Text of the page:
Harold Agnew, a leading figure of the nuclear age who helped design the first atomic bomb as a member of the Manhattan Project, led efforts after World War II to make the weapons more secure and championed the development of nuclear power, died Sept. 29 at his home in Solana Beach, Calif. He was 92.

His family said in a statement that he had chronic lymphocytic leukemia.

In a career that spanned more than 50 years, Dr. Agnew held a unique vantage point on the nuclear era. A physicist who trained under Enrico Fermi, he helped build the world’s first reactor, flew alongside the Enola Gay when it dropped its devastating load on Hiroshima and headed Los Alamos’s weaponry division during a prolific postwar period when the lab developed many new weapons, including the thermonuclear warhead for the Minuteman intercontinental ballistic missile.

Dr. Agnew was director of the Los Alamos National Laboratory in New Mexico from 1970 to 1979.

“Harold was an innovator,” said laboratory historian Alan Carr. “The vast majority of weapons in the nuclear stockpile were designed at Los Alamos, and Harold had a hand in designing most of them — I’d say about 75 percent.”

This 1970 photo provided by the Los Alamos National Laboratory shows Norris Bradbury, left, and Harold Agnew, right, the second and third directors of Los Alamos National Laboratory. (HOPD/AP)

In an interview with the BBC in 2005, Dr. Agnew said he remained an unapologetic hawk throughout his life, even after many of the leading scientists of the early nuclear era, including Albert Einstein and J. Robert Oppenheimer, expressed moral reservations about the bomb and its consequences.

“My feeling towards Hiroshima and the Japanese was, they bloody well deserved it,” he told the Los Angeles Times in 1984. “The whole damn thing has been turned around as if we were the bad guys.”

The blunt-spoken scientist had no qualms about advancing his views in Washington. He advised President Jimmy Carter against a comprehensive ban on nuclear testing in 1978, arguing that it would not only halt the development of new weapons but also weaken the deterrence value of the existing arsenal. The White House ultimately abandoned the idea of a test ban.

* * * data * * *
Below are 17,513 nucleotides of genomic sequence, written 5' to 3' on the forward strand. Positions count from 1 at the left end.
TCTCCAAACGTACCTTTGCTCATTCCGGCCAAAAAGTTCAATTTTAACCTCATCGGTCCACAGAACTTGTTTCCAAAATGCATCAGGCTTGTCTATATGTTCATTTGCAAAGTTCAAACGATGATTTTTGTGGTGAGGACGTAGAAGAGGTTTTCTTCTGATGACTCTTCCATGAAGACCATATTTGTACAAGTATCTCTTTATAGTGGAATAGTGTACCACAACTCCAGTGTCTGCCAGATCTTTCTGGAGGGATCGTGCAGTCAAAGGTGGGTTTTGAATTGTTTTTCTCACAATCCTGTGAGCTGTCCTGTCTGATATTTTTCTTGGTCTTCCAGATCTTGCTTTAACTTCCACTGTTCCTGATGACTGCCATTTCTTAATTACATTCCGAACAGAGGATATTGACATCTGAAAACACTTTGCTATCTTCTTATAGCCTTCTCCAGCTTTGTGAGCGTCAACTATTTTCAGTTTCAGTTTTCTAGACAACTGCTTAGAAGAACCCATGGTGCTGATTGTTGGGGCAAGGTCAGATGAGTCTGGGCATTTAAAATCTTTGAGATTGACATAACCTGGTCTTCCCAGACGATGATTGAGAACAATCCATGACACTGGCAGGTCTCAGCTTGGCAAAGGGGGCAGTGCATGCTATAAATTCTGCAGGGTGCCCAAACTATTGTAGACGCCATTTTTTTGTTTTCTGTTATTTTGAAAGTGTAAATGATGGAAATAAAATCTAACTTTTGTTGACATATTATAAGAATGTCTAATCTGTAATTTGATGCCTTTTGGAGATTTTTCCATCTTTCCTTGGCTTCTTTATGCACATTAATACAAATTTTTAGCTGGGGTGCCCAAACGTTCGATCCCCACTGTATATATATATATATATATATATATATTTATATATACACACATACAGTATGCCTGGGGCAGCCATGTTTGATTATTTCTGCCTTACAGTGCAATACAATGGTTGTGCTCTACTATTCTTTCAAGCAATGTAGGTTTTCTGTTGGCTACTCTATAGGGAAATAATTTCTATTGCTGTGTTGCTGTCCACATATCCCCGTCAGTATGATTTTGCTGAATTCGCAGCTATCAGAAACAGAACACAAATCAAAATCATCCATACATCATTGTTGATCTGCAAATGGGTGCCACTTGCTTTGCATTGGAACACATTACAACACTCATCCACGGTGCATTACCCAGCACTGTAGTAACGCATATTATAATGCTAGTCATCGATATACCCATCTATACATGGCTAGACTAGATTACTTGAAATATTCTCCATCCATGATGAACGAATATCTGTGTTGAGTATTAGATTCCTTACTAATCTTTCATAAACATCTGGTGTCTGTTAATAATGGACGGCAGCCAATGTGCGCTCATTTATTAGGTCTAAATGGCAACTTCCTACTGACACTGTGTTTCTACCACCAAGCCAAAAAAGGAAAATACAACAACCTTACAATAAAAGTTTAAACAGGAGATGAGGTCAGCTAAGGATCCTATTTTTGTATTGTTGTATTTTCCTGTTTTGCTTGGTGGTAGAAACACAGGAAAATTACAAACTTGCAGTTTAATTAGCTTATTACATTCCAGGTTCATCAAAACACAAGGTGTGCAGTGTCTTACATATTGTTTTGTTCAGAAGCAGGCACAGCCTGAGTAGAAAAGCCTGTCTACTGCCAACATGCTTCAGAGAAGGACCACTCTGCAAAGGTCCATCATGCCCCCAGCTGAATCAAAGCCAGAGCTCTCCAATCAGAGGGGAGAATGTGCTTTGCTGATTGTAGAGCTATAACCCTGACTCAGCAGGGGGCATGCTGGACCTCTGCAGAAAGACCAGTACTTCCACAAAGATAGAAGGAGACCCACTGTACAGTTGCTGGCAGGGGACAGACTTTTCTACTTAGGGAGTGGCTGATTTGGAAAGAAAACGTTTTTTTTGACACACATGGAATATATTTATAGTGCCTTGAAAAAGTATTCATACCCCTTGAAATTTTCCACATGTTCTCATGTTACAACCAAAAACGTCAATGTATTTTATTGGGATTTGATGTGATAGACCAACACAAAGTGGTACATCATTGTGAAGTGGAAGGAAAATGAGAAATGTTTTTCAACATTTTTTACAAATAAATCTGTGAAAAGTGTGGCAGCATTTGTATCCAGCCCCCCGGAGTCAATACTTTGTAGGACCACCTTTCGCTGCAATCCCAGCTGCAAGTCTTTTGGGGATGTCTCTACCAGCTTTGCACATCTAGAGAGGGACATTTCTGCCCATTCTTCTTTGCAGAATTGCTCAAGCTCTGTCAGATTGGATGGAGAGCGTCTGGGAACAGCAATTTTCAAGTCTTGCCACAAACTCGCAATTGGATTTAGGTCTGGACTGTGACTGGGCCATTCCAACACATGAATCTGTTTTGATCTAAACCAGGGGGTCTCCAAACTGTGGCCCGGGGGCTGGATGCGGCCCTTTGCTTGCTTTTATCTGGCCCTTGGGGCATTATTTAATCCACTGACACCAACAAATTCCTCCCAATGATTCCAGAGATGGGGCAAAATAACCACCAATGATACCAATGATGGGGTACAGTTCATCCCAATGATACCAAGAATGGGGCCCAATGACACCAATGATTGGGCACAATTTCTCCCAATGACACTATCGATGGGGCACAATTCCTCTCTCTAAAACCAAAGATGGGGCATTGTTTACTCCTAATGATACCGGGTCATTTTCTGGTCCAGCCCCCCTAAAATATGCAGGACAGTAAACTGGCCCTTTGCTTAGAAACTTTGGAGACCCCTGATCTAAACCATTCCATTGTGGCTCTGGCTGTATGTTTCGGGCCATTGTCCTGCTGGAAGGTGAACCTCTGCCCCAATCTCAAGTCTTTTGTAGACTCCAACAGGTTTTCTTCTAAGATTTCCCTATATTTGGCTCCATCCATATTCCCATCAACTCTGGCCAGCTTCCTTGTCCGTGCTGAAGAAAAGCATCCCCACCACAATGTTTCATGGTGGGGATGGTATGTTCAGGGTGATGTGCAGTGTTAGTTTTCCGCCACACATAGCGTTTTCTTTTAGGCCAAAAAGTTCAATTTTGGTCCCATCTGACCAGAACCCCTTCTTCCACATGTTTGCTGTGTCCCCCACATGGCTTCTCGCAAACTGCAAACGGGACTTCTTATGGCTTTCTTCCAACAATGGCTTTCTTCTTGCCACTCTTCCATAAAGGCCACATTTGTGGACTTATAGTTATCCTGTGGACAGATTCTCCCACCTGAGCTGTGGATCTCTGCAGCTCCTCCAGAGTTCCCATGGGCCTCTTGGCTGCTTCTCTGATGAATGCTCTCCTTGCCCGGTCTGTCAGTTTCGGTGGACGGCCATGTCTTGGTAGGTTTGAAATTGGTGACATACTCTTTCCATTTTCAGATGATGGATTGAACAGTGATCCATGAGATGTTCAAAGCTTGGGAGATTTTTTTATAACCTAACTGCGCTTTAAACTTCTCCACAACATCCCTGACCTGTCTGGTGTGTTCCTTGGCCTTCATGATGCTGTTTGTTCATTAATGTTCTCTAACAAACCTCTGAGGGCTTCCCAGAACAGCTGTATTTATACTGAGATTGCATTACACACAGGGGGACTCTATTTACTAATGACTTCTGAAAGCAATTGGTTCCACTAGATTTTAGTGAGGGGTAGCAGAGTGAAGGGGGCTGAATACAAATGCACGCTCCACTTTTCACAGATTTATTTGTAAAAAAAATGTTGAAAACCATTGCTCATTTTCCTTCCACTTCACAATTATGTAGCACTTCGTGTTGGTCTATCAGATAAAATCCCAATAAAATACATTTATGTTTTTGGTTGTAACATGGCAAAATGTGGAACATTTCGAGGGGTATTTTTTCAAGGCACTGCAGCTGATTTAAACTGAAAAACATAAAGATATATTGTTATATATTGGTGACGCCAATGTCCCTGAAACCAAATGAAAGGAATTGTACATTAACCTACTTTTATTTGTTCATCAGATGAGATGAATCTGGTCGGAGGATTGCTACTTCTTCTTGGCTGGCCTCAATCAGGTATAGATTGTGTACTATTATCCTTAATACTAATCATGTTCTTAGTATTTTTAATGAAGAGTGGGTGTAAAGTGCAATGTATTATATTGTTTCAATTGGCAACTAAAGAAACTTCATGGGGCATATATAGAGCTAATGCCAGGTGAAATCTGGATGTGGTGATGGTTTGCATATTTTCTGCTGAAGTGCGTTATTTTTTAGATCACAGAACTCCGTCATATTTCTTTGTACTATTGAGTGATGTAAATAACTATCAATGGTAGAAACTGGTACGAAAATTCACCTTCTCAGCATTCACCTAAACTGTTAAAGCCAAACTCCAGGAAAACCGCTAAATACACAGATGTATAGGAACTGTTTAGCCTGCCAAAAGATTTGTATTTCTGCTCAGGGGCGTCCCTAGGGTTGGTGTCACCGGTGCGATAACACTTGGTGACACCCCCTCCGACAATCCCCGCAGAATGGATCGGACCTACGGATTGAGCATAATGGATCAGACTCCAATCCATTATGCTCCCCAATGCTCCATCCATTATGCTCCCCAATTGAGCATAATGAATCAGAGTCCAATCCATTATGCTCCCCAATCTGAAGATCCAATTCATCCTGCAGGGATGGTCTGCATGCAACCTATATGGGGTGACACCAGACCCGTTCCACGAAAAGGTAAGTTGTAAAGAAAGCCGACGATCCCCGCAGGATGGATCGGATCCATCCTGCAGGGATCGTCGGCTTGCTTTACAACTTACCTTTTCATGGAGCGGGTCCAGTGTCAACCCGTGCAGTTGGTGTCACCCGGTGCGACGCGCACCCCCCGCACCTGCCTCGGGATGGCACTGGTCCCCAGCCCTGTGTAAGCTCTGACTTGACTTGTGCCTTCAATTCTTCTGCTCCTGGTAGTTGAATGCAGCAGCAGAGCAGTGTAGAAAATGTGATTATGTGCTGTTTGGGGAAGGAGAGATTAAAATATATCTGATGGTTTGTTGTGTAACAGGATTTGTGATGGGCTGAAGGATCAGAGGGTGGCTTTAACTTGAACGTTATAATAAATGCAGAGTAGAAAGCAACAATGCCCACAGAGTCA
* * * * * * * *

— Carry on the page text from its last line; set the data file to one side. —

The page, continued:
At the same time, Dr. Agnew spearheaded efforts to improve nuclear security. In the early 1960s, during an inspection of nuclear caches in Europe, he discovered that the only security on an armed U.S. plane was a lone soldier with a rifle and no training on how to respond to a threat. Under Dr. Agnew’s tutelage, scientists at Los Alamos devised a coded safety system, called the “permissive action link,” to prevent the arming of a nuclear weapon without proper authorization.

Dr. Agnew oversaw the installation of the safety system on all nuclear weapons in Europe as scientific adviser to the supreme allied commander in Europe from 1961 to 1964.

After the Cold War, he was instrumental in molding a new mission for Los Alamos, overseeing the creation of programs unrelated to defense, including projects involving nuclear energy, basic science and biomedical research.

Harold Melvin Agnew was born in Denver on March 28, 1921. He earned a degree in chemistry from the University of Denver in 1942 and joined a research group headed by Fermi, the Italian-born physicist whose work led to the first controlled nuclear chain reaction in Chicago.

He followed Fermi to the Manhattan Project, the top-secret government program at Los Alamos, where the objective was to develop the atomic bomb.

Dr. Agnew was a member of the project from 1943 to 1946. On Aug. 6, 1945, he was aboard a B-29 flying parallel to the Enola Gay when the bomb was unleashed over Hiroshima. With fellow physicists Luis Alvarez and Lawrence Johnson, he measured the yield or force of the explosion using parachutes equipped with blast sensors. The team took turns observing the mushroom cloud through a tiny window. Dr. Agnew had brought along a 16mm movie camera to take footage of the event.

Eighty thousand people died in the explosion and thousands more perished later from radiation and other injuries. An additional 60,000 to 80,000 died as a result of the bombing of Nagasaki three days later.

After the war, Dr. Agnew earned master’s and doctoral degrees from the University of Chicago and returned to Los Alamos in 1949. He continued to work on weapons development while serving as a New Mexico state senator from 1955 to 1961. He was leader of the weapons division at Los Alamos when he was named the director of the 7,000-employee lab in 1970.

In 1979, he left Los Alamos to become president of the San Diego company General Atomics, where he steered the innovation of new reactors, including the helium-cooled reactor. He retired in 1985.

Survivors include two children, four grandchildren and three great-grandchildren.

Although he never had regrets about his role in launching the United States into the nuclear age, Dr. Agnew said he would require every world leader to witness an atomic blast every five years while standing in his underwear “so he feels the heat and understands just what he’s screwing around with,” he told the Los Angeles Times, “because we’re approaching an era where there aren’t any of us left that have ever seen a megaton bomb go off.

“And once you’ve seen one, it’s rather sobering.”

— Los Angeles Times